The Spanish Tragedy by Thomas Kyd

Hello Readers!

I know I’ve only just posted my review of The Castle of Otranto by Horace Walpole (check that out here) but I’m on a bit of a role with my reading at the minute, and I’m even already half-way through my next book, Looking Backward by Edward Bellamy (look out for my post on this in the next few days). So here we have my review of The Spanish Tragedy by Thomas Kyd.

Although The Spanish Tragedy was published and much-liked in the later 1500s, it wasn’t actually attributed to Kyd until nearly more than two decades after it was first produced. The play is a short-ish revenge tragedy, which may have given Shakespeare some influence in writing his plays, particularly Hamlet.

I’m going to go right ahead and say that I thoroughly enjoyed reading this play, right up until the last Act. I found it engaging, interesting and I was really keen to keep reading, and then it got a bit weird and unnecessary for my liking. But that is often the way with me and revenge tragedies, although I am absolutely certain that I shall be bawling my eyes out as I watch Benedict Cumberbatch die on the 25th September! (See my post here for an explanation of this very strange remark.) As always I’ll start by describing the plot of the story, so watch out, readers, spoilers are headed your way!

The play opens on the ghost of Andrea, a man slain in a battle between Spain and Portugal. Killed by Balthazar, Prince of Portugal, Andrea was given leave to return as a spirit to watch the lives of his former friends and enemies play out. Which is what he does.

Balthazar is captured as a prisoner of war by both Lorenzo, nephew to the King of Spain, and Horatio, (I’m assuming you all recognise that name πŸ˜› ) son of the Knight Marshal, Hieronimo. It is decided that Lorenzo will be in charge of guarding the prisoner/guest while he is there, but Horatio will receive the ransom that they send for.

While Lorenzo and Balthazar discuss Bathazar’s, very rapidly, growing feelings for Bel-imperia, Lorenzo’s sister and Andrea’s former fiancΓ©e, Horatio and Bel-imperia are discussing their love for one another and arranging to meet in the bower, or garden, at Horatio’s house later that night.

When they meet, there is lots of talk back and forth which all basically centres around sex and orgasms and that sort of thing, but they are spied upon by Lorenzo, Balthazar, and two servants who have been roped in to help. They seize Horatio and hang him, and then kidnap Bel-imperia so that she can’t report them.

Later, after Hieronimo has discovered his dead son’s body and Bel-imperia has been released in order that she can marry Balthazar, the Viceroy of Portugal, Balthazar’s father, comes to stay with the Spanish King to bless the marriage of his son and Bel-imperia. Bel-imperia and Hieronimo hatch a plot to avenge their dead loved one, and so they stage a play (thought to be Soliman and Perseda also attributed to Kyd, although in much shorter form) with a very similar plot to the original play and Balthazar, Lorenzo, Bel-imperia, and Hieronimo as the players.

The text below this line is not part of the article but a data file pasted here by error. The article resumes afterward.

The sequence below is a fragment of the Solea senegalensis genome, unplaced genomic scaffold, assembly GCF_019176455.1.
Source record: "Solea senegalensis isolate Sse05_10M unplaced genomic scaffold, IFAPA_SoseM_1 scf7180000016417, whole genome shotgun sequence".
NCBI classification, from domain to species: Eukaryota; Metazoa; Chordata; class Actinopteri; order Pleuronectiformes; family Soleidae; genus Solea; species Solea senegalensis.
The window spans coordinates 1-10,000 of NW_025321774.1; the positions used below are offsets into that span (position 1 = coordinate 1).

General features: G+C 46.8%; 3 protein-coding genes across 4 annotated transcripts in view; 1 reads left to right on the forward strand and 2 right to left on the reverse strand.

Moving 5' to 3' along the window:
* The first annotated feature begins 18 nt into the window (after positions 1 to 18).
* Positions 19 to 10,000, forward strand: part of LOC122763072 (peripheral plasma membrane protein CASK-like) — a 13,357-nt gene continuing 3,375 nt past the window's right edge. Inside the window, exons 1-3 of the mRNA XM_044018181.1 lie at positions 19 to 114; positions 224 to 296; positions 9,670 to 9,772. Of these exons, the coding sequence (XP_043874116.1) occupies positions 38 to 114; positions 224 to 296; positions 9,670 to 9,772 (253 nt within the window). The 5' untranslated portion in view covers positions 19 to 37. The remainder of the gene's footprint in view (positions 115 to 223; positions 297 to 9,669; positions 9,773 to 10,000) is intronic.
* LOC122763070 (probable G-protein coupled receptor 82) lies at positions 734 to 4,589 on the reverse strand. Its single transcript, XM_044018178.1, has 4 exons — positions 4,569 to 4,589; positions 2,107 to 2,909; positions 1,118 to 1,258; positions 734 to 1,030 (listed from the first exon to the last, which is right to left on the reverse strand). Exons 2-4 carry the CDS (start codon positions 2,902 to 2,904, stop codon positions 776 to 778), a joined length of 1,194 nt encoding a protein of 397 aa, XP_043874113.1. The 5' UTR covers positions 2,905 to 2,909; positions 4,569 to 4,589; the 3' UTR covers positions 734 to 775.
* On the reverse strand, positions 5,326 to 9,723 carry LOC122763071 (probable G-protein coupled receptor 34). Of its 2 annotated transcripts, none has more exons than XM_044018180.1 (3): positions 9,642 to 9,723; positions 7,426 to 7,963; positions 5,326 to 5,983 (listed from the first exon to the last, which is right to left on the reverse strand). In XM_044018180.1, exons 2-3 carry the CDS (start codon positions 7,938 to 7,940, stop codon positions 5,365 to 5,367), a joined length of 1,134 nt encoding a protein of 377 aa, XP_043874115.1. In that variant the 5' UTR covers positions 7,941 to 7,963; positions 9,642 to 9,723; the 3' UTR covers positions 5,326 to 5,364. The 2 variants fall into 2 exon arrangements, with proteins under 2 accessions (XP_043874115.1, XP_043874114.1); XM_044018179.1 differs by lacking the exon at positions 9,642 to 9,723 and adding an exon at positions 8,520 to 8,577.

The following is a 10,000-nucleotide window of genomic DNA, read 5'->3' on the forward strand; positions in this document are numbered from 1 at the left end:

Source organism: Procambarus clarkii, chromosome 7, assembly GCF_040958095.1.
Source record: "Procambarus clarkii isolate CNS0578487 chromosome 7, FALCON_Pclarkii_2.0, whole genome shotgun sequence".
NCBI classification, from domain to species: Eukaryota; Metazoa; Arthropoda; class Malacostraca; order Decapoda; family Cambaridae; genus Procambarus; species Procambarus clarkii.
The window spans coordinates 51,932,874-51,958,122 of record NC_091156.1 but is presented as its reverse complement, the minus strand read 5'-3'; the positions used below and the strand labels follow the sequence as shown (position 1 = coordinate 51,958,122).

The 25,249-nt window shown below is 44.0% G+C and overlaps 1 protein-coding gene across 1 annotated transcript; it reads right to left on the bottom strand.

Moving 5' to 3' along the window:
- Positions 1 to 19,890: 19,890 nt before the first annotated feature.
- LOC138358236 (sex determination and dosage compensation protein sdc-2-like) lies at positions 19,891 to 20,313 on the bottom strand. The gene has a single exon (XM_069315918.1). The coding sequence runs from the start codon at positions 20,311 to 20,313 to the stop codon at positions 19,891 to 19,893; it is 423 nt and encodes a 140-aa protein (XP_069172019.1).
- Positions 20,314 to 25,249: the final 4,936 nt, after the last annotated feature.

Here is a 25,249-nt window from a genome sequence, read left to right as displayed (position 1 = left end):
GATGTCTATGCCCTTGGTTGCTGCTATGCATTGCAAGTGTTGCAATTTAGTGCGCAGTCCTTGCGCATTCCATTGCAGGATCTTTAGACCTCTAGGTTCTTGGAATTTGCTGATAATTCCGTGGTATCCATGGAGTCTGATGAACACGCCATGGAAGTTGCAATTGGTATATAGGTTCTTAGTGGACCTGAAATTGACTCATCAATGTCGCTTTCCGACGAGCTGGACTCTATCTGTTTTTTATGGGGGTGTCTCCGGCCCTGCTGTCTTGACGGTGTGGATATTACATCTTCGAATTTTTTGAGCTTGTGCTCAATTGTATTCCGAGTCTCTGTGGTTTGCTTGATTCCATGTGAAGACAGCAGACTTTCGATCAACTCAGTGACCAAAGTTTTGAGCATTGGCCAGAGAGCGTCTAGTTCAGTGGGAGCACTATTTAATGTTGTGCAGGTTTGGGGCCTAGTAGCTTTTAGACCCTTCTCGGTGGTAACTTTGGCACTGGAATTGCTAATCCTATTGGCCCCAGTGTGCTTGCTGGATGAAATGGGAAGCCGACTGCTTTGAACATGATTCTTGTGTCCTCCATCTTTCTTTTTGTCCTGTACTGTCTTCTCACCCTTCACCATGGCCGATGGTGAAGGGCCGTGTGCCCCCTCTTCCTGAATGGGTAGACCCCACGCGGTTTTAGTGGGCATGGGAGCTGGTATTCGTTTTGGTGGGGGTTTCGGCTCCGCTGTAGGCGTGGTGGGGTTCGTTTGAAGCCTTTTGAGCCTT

To steal his lover, Perseda (Bel-imperia) away from him, Soliman (Balthazar) has his Bashaw (Hieronimo) kill Erasto (Lorenzo), and then in revenge Perseda kills Soliman and then herself, before the Bashaw kills himself.

In order to exact their revenge, Hieronimo actually kills Lorenzo when he is meant only to mime it, and Bel-imperia does the same with Balthazar and herself. Though Hieronimo intends to hang himself, he is caught before he can.

What follows is an exposition of the reasons for the deaths and final laments from everyone before they are all stabbed by various other people. So basically, everyone dies. Do you see what I mean about liking it up until the very end? Again, revenge tragedies really aren’t my cup of tea (Hamlet aside) so it may be perfectly enjoyable for everyone who actually enjoys revenge tragedies. The last act did feel very rushed though, almost as if Kyd had thought about the play in great detail until he got to the end and realised that he hadn’t really thought about how he was going to end it past killing everyone. So he just killed everyone in the most efficient manner he could think of. Maybe I’m just being silly or obtuse and it’s actually a really profound and insightful ending. I doubt it though…

There are interesting points about the plot and about the writing itself, so it’s not all bad! For instance, throughout the entire play, Andrea, and Revenge, are sat watching the drama unfold. This is quite hard to remember at points as the reader, but for an audience they would be a powerful reminder of the catalyst for the events that occur in the play itself.

“Andrea, O Andrea, that thou sawest/ Me for thy friend Horatio handled thus,/ And him for me thus causeless murdered!” (3.ix.9-11)